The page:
Fall TV Battlefield: Inside the 4 Hottest Time Slot Turf Wars
This story first appeared in the Sept. 20 issue of The Hollywood Reporter magazine.
As the five broadcast networks kick off the 2013-14 season, industry eyes will be as focused on ratings (How big will Agents of SHIELD launch? Will a new iteration of The X Factor shed still more viewers? And can big series such as Scandal, now up against Parenthood, and The Big Bang Theory get even bigger?) as they are on broader themes (Is there still juice left in the singing competition? Can dark dramas like Dracula lure a broad audience? And how much is too much when it comes to new comedies?).
While network execs are feeling more confident about their prospects -- led by Fox's Andy Samberg cop comedy Brooklyn Nine-Nine and NBC's James Spader thriller The Blacklist -- than they did at this time last year, the competition is fierce and broadcast ratings continue to erode.
Collectively, the Big Four were down nearly 10 percent in the key 18-to-49 demo last season as cable efforts from A&E's Duck Dynasty to AMC's The Walking Dead stole buzz and ratings points. But for showrunners and audiences, there's a silver lining: The networks likely won't be as quick to pull the plug on soft starters as they've been in the past.
"Those days where a show is off after week two are probably [over]," noted Fox COO Joe Earley at a Sept. 9 ratings summit. "Everyone has a desire to declare a hit or a failure based on live-plus-same-day, but we're going to have to wait weeks for [DVR] numbers to come in and then see where they settle." With premiere week set to begin in earnest Sept. 23, THR offers a guide to what -- and how -- to watch, and what's really going on behind the scenes.
MONDAY 10 P.M.
The Blacklist vs. Hostages
In what surely is fall's biggest matchup, NBC and CBS are pitting their most ambitious dramas -- procedural Blacklist and serialized Hostages, respectively -- against each other.
And in a rare twist, NBC has the advantage because the critically praised James Spader effort has the Peacock's lone juggernaut, The Voice, as its lead-in. CBS execs have been managing expectations internally, say sources, with NBC scheduler Jeff Bader noting that he likes his odds. "Hostages will have to take off at the beginning, and if it doesn't, it will struggle because people will not join a serialized show in progress," he says, adding that NBC's criminal-of-the-week fare will be far more accessible.
But CBS' scheduler Kelly Kahl notes his network already has momentum in the hour with summer hit Under the Dome, which wraps its freshman season the week before Hostages' debut. "Under the Dome showed us that we can get people to a more serialized show in that hour," says Kahl. "It's a really good sign for us."
TUESDAY 8 P.M.
SHIELD vs. Dads/Brooklyn Nine-Nine
The two networks in search of male viewers, particularly on their female-friendly Tuesdays, are making their big play on the same night, at the same time. At ABC, Agents of SHIELD easily is the network's best (and priciest) bet at securing men -- and, it hopes, families.
According to ABC's scheduler Andy Kubitz, this is the first time in years that the network has been confident enough in a scripted drama to put it head-to-head with CBS giant NCIS. Fox's scheduler Dan Harrison is pleased with its chances with the controversial Seth MacFarlane-produced Dads and Andy Samberg's Brooklyn Nine-Nine to lure men without alienating women. "I think ABC will have a harder time getting women into that show than we will trying to sell women on our sitcoms," he says, adding, "That said, [SHIELD] will definitely open big."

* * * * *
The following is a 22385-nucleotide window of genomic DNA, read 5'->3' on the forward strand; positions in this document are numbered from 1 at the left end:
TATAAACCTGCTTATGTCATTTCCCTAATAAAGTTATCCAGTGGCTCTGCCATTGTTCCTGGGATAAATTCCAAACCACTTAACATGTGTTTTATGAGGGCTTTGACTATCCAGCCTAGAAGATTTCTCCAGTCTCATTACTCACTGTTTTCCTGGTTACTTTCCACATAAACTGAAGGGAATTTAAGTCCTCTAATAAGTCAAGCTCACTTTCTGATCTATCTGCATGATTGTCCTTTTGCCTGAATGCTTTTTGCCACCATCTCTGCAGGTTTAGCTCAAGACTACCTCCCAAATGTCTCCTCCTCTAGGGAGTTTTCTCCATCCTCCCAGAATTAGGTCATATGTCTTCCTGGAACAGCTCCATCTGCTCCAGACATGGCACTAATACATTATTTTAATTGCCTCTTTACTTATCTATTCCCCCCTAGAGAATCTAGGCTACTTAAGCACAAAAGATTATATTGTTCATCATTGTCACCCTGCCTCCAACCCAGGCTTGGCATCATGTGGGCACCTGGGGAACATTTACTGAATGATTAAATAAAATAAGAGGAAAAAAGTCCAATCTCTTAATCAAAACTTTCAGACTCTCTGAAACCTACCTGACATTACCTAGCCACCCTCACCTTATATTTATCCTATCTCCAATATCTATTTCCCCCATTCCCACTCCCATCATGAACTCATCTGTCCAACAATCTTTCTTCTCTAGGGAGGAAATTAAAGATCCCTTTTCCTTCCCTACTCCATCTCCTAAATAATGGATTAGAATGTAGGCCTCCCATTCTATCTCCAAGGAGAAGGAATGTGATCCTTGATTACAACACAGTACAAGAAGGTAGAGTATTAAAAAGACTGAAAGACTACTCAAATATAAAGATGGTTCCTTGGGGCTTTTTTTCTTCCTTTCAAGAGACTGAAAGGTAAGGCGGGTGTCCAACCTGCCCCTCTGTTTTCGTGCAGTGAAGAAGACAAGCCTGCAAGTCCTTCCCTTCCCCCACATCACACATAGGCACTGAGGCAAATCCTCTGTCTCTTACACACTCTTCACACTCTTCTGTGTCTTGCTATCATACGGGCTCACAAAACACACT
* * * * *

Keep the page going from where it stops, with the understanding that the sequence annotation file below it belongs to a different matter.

WEDNESDAY 8 P.M.
Arrow vs. Revolution
Among returning shows, the fall's biggest question mark hovers over NBC's Revolution. Its freshman run averaged a robust 2.5 18-to-49 demo rating with the aid of The Voice. This season, the J.J. Abrams dystopian drama is being relied upon to open the night, which should all but guarantee double-digit declines. But the real concern is whether it will flounder the way Smash did when it was sent out on its own and dropped 71 percent before being banished to Saturdays.
Stakes may seem smaller for the less watched CW, but Arrow is equally vital to the fifth network, and sharing the hour with NBC's own genre entry could cause problems for one show's live-plus-same-day returns. "When you're looking at the numbers that Arrow is doing [a 1.0 demo rating], there's plenty of audience to go around," says Bader.
THURSDAY 9 P.M.
The Crazy Ones vs. Sean Saves the World
When NBC's Bader opted to sandwich its one multicamera comedy, Sean Hayes' Sean Saves the World, between single-cam half-hours at 9 p.m., he did so thinking the series could take advantage of the multicamera comedy audience coming from CBS as that network previously switched from The Big Bang Theory to dramas at 9 p.m. But then CBS decided it would try something new: extend its Thursday comedy block to 10 p.m. and program a rare single-camera comedy, Robin Williams' The Crazy Ones, at 9. Whoops.
"Since it's a single-camera comedy, we still think there could be some spillover from their block," says Bader. Still, NBC insiders quietly acknowledge concerns about the transition from single-cam to multicam and back, particularly as it relates to big bet The Michael J. Fox Show as Sean's 9:30 p.m. lead-out.
More worrisome, CBS has the sizable advantage of kicking off the evening with Big Bang (21 million tuned in last season), while NBC is relying on niche darling Parks and Recreation (4.6 million) to jump-start the night. Fox's younger-skewing Glee should prove a big draw -- at least out of the gate -- as viewers will be curious to see how the show handles the late Cory Monteith's absence. But will they stay?